MADISON, Wis. (AP) — A divided Wisconsin Supreme Court ruled Friday that parents suing the Madison School District over its gender identity policies must disclose their names to opposing attorneys, but they don’t have to be revealed to the district or be made public.

The 4-3 ruling comes after a Dane County Circuit Court judge in 2020 temporarily suspended portions of the district’s guidance on gender identity that a group of unnamed parents and a conservative law firm sued to overturn.

The case centers on a policy the district adopted in 2018 that calls for district personnel to call students by their preferred names and pronouns, and to not disclose students’ gender identities to anyone, including their parents. Some parents sued in 2020, alleging the policy violates their right to parent their children as they see fit and their right to religious freedom.

The Wisconsin Institute for Law & Liberty, a conservative law firm, is representing the parents. The firm’s attorneys asked Dane County Circuit Judge Frank Remington to allow them to proceed without revealing the parents’ names out of fear they would be subject to retaliation and harassment.

Remington ordered the firm to give the names to him and school district attorneys under seal. The firm refused, arguing that the district’s attorneys could leak the names and that their identities aren’t relevant. The firm has insisted that the parents are indeed Madison school district residents and, as such, have standing to sue.

The Supreme Court upheld Remington’s order and remanded the case back to him to continue deliberations on the merits.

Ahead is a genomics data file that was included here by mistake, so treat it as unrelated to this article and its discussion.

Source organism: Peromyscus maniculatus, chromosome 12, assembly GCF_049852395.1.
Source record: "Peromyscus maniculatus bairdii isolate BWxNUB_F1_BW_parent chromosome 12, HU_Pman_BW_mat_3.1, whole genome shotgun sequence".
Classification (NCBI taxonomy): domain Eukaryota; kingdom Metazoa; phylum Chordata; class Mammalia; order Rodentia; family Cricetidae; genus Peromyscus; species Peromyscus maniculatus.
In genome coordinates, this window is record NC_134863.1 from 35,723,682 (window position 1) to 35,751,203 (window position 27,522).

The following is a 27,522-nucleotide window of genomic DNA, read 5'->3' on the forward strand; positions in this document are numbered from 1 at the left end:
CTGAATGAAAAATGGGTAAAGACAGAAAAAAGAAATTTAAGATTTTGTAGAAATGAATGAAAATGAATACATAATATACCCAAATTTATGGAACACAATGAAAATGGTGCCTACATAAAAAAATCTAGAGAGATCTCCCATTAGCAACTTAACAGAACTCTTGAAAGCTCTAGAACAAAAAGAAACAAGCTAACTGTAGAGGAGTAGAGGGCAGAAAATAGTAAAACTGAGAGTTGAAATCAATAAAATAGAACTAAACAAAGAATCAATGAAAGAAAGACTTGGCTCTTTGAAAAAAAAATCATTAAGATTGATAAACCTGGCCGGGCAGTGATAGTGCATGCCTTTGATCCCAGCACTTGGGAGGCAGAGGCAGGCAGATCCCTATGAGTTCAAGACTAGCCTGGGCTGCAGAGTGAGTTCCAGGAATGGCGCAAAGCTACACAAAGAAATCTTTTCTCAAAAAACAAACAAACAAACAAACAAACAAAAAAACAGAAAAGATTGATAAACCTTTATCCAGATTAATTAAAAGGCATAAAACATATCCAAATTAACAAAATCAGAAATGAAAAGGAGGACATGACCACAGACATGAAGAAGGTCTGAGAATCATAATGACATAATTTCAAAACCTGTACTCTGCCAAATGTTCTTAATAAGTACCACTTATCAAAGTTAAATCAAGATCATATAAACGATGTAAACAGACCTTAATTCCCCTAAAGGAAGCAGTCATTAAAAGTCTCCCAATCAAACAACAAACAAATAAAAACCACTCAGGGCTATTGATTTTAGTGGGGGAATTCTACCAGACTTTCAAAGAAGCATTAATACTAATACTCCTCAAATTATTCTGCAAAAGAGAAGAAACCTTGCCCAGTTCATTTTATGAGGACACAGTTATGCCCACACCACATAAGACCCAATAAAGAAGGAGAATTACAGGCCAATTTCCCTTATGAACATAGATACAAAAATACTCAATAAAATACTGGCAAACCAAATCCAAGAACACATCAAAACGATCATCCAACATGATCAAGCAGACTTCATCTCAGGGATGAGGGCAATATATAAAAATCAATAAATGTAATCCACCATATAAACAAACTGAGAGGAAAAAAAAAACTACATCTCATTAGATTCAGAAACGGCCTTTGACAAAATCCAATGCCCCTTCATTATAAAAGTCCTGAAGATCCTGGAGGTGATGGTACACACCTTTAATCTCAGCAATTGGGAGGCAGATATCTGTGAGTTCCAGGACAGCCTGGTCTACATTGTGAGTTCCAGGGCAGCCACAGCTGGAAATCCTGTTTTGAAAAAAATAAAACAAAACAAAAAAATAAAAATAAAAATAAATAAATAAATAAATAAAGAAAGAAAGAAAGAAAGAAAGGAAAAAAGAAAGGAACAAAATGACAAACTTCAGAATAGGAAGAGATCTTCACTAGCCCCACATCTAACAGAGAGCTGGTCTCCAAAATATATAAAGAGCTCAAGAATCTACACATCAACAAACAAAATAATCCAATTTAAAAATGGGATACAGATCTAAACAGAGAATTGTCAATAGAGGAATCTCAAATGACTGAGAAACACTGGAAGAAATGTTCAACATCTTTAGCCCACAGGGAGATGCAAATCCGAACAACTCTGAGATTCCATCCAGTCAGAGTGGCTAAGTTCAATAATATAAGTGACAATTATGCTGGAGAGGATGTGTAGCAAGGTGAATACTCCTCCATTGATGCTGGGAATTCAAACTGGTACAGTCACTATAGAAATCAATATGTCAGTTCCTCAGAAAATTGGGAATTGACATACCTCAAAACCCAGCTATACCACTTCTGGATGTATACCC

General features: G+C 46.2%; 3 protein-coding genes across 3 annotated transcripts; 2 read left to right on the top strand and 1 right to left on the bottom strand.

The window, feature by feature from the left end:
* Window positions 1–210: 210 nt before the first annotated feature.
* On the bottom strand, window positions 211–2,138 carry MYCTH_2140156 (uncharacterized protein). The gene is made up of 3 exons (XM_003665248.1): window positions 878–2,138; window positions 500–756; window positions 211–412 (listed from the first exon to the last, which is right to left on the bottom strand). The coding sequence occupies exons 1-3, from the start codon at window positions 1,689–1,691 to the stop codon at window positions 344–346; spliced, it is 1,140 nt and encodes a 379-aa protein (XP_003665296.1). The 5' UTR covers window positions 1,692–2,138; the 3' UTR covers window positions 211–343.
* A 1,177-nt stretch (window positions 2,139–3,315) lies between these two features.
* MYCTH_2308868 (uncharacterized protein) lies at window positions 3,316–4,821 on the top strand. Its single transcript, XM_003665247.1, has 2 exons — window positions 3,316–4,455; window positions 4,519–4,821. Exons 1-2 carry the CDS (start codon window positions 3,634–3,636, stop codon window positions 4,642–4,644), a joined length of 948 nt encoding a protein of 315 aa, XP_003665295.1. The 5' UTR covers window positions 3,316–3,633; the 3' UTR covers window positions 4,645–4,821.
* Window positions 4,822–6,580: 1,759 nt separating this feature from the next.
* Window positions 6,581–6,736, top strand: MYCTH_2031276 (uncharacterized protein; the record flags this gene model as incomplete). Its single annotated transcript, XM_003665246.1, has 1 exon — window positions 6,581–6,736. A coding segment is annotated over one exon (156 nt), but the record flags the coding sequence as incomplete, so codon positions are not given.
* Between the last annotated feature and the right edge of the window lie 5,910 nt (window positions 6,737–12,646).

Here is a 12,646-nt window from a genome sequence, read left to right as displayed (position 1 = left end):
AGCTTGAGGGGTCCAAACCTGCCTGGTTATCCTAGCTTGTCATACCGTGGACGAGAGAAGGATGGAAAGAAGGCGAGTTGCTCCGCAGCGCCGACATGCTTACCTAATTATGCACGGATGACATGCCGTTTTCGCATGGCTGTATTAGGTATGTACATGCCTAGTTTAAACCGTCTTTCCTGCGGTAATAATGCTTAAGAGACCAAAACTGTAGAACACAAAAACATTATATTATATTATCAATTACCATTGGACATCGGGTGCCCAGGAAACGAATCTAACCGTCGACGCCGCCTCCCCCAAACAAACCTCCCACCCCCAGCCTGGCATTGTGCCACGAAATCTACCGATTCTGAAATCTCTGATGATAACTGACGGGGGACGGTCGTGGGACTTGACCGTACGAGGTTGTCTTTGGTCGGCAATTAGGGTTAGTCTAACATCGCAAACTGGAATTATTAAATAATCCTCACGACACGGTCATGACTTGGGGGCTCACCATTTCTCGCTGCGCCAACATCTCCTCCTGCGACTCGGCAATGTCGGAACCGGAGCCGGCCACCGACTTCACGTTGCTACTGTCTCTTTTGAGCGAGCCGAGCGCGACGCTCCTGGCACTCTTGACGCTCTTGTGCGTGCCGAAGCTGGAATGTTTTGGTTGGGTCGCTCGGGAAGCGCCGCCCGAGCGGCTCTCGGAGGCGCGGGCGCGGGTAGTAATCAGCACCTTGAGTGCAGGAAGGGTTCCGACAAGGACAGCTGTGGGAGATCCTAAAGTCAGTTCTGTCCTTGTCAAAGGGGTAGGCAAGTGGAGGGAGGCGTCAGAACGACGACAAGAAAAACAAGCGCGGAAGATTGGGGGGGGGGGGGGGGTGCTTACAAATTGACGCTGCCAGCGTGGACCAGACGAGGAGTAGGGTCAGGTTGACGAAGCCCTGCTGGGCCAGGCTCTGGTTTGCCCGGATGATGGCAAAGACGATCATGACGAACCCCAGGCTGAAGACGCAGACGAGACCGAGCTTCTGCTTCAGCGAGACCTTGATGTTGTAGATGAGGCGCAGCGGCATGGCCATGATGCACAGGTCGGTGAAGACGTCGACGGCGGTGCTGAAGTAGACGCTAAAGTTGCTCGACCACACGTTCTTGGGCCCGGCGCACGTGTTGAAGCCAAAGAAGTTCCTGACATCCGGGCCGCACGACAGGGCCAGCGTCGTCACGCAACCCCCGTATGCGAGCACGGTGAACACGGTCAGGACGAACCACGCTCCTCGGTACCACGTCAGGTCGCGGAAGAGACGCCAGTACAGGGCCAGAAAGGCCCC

Justice Brian Hagedorn, a conservative who often acts as a swing vote, sided with the court’s three liberal justices in upholding the order.

He wrote for the majority that court proceedings are presumed to be open to the public. The parents essentially want the justices to “reformulate” state law on anonymous litigation but nothing suggests the district attorneys would violate Remington’s seal order.

“While we protect certain vulnerable legal participants, such as children and crime victims, the business of courts is public business, and as such is presumed to remain open and available to the public,” he wrote. “In this case, the circuit court’s decision to withhold the parents’ identities from the public and the District, but not the District’s attorneys, was well within its discretion.”

Luke Berg, a deputy counsel for the Wisconsin Institute for Law & Liberty, called the ruling a disappointing loss and chided the majority for not ruling on the merits of the policy. He said the firm would talk to the parents and that it would be up to them to decide whether to continue to participate in the lawsuit.

“We do not consider this case done. Not by a long shot,” Berg said.